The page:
Linux desktops for minimalists: Getting started with LXQt and LXDE

This article is part of a special series of 24 days of Linux desktops. Both LXDE and LXQt aim to provide a lightweight desktop for users who either need it or just prefer it, with minimal setup or configuration required.
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Preserving and resurrecting old computers is a popular part of the Linux hacker's ethos, and one way to help make that possible is with a desktop environment that doesn't use up scarce system resources. After all, the fact that a current version of Linux can run effectively on a computer over 15 years old is quite a feat, but it doesn't make the CPU and RAM any better than the day they were slotted in. There are extremely light desktops available, but there's usually a catch: the user must assemble the parts. Fortunately, a number of lightweight desktops have appeared over the years in an attempt to provide a fast and light desktop with no setup required.

Two early implementations of this idea were LXDE and Razor-qt, the former based on GTK (the libraries used by GNOME) and the latter based on Qt (the libraries used by KDE). Coincidentally, the lead maintainer of LXDE discovered the bliss that is Qt development and decided to port (just as a side project!) the entire desktop to Qt. LXDE, the Qt port of it, and the Razor-qt project were combined to form LXQt, although today, LXDE and LXQt coexist as separate projects.

Whether you use LXDE or LXQt, their goals are the same: to provide a lightweight desktop for users who either need it or just prefer it, with minimal setup or configuration required. These are drop-in desktops for any Linux or BSD system, whether it's 15 years old, or a new Raspberry Pi, or a hefty workstation that was just assembled. I used LXQt for this article, but everything apart from the GUI toolkit and some application names applies equally to LXQt and LXDE.

LXQt on CentOS

You may find LXQt or LXDE included your distribution's software repository, or you can download and install a distribution that ships LXQt or LXDE as a default desktop. Before you do, though, be aware that an LX* desktop is meant to provide a full desktop experience, so many applications are installed along with the desktop. If you're already running another desktop, you may find yourself with redundant applications (two PDF readers, two media players, two file managers, and so on). If you just want to try the LXQt or LXDE desktop, consider using a desktop virtualization application, such as GNOME Boxes.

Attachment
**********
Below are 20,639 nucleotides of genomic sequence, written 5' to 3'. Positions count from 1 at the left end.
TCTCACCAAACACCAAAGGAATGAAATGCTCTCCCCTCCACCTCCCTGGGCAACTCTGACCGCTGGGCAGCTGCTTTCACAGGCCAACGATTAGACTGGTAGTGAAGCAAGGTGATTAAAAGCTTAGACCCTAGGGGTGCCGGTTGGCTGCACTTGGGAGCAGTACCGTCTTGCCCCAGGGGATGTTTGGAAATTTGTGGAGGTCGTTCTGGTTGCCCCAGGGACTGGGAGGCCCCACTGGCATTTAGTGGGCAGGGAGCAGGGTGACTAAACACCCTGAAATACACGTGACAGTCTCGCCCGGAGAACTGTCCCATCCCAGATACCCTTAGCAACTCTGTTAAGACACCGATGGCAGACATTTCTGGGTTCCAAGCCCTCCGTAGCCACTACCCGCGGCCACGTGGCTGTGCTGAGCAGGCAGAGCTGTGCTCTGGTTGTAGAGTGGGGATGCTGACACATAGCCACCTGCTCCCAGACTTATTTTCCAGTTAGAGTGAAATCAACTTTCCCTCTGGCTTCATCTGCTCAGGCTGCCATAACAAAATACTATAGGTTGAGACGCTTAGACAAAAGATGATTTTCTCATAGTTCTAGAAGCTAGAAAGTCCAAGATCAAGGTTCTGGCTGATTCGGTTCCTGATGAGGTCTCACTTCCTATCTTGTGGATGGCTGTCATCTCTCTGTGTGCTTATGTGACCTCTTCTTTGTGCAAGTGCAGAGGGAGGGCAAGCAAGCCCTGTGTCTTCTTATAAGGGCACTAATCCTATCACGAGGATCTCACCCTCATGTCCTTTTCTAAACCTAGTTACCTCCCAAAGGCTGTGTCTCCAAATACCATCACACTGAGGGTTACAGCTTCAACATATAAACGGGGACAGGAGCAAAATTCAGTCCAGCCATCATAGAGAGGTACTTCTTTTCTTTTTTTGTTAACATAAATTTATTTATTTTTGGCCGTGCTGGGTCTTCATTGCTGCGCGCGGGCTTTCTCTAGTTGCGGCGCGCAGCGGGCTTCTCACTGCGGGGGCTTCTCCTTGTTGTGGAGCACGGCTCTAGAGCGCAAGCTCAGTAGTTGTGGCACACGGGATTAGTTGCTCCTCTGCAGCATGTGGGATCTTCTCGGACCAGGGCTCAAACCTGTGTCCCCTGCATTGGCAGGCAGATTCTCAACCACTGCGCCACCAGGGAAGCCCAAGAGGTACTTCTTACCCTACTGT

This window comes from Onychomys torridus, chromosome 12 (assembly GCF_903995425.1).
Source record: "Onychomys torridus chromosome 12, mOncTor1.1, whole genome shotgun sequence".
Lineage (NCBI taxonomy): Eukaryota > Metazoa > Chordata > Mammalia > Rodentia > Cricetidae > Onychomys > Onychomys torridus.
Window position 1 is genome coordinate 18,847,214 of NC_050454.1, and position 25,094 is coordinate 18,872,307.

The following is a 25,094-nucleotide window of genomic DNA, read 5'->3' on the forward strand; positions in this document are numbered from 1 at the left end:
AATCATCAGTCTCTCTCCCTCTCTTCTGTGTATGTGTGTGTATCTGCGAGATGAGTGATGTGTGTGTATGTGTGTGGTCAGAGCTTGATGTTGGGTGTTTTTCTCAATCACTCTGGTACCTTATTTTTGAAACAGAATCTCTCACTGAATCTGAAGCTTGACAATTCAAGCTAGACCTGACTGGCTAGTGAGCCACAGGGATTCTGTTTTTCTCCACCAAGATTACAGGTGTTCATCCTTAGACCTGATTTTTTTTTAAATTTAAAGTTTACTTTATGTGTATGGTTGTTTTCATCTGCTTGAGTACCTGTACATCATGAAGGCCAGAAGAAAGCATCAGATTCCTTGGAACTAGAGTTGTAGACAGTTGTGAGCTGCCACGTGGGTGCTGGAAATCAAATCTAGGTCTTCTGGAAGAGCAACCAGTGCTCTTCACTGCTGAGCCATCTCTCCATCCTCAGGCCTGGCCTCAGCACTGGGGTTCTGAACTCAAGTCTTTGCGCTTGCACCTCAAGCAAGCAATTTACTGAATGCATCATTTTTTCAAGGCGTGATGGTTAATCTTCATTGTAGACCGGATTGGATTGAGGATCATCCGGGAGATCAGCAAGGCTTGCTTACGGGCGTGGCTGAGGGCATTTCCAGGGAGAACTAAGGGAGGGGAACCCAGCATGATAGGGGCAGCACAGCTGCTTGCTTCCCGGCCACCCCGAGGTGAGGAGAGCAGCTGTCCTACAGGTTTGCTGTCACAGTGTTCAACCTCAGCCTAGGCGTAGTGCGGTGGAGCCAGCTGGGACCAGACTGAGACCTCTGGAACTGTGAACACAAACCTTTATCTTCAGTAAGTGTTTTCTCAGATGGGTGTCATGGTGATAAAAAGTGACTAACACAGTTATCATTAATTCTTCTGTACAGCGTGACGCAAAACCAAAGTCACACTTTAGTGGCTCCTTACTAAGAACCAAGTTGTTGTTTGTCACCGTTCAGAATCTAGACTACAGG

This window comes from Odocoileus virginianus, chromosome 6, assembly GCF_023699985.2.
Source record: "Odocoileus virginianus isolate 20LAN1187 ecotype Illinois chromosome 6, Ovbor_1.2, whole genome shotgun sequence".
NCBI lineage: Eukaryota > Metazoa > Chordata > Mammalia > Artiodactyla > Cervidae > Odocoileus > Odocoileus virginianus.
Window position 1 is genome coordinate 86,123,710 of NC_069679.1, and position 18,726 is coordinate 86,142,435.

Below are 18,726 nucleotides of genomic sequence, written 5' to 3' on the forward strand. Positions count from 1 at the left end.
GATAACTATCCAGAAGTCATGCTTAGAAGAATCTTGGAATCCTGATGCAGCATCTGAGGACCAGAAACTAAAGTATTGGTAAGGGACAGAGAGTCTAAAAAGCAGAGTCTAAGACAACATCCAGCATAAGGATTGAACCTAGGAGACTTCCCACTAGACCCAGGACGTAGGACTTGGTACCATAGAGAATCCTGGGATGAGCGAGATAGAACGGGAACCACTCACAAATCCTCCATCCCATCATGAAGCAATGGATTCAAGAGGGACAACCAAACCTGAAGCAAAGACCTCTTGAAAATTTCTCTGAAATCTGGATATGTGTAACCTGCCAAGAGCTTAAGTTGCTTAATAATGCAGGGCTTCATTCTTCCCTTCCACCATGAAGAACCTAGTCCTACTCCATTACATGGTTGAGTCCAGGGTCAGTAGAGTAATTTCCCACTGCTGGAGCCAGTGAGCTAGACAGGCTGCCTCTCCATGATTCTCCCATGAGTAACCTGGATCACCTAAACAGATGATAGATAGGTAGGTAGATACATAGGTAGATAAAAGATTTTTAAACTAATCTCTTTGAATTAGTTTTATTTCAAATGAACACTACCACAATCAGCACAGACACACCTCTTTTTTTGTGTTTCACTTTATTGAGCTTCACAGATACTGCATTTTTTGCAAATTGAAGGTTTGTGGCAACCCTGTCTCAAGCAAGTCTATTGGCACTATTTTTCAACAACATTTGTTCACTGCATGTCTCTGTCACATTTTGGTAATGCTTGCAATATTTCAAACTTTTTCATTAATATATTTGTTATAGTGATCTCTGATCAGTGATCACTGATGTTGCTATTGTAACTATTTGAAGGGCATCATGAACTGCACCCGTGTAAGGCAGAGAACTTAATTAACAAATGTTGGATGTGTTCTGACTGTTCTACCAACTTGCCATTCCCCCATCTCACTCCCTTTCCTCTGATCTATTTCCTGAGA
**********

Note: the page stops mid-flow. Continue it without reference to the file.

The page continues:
After installing, log out of your current desktop session so you can log into your new desktop. By default, your session manager (KDM, GDM, or LightDM, depending on your setup) will continue to log you into your previous desktop, so you must override that before logging in.

With GDM:

With SDDM:

LXQt and LXDE desktop tour

The desktop layout has a classic look that's familiar to anyone who's used KDE's Plasma desktop or, realistically, any computer within the past two decades. There's an application menu in the lower-left corner, a taskbar for pinned and active applications, and a system tray in the lower-right corner. Because this is a full desktop environment, a few lightweight but robust applications are included. There's a text editor, an excellent file manager called PCManFM on LXDE and PCManFM-Qt on LXQt, configuration panels, a terminal, theme settings, and so on.

LXDE desktop on Fedora

The goal, aside from being light on resources, is to be intuitive, and these desktops excel at that. This isn't the place to look for an innovative new desktop design. The LXDE and LXQt desktops feel like they've been around forever, gliding through user actions with ease, finding just the right balance between explanatory prompts and minimal design. All the default settings are sensible, and 90% of what most users need to do on a desktop is covered (I'm reserving a conservative 10% for unique personal tastes that nobody expects any desktop to guess).

To LXDE or to LXQt

Linux power users know GTK from Qt and sometimes even care about which one they use, but it seems everyone admits it's down to personal taste and, in the end, doesn't actually matter. If you have no preference between GTK and Qt, then whether you use LXDE or LXQt may as well be a flip of a coin. They each have the same admirable goal: to provide a full desktop experience to any Linux computer that needs one, regardless of processor power or amount of RAM. If you're a fan of simplicity, then both desktops will appeal to you, and you're likely to settle into the defaults without spending hours customizing or rearranging anything at all. Sometimes it's refreshing to not care about the details and get straight to work. LXDE and LXQt are determined to bring that convenience to you, so give one a try.

What to read next

Pekwm: A lightweight Linux desktop

This article is part of a special series of 24 days of Linux desktops. If you're a minimalist who finds traditional desktops get in your way, try the Pekwm Linux desktop.

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Seth Kenlon
Seth Kenlon is a UNIX geek, free culture advocate, independent multimedia artist, and D&D nerd. He has worked in the film and computing industry, often at the same time.

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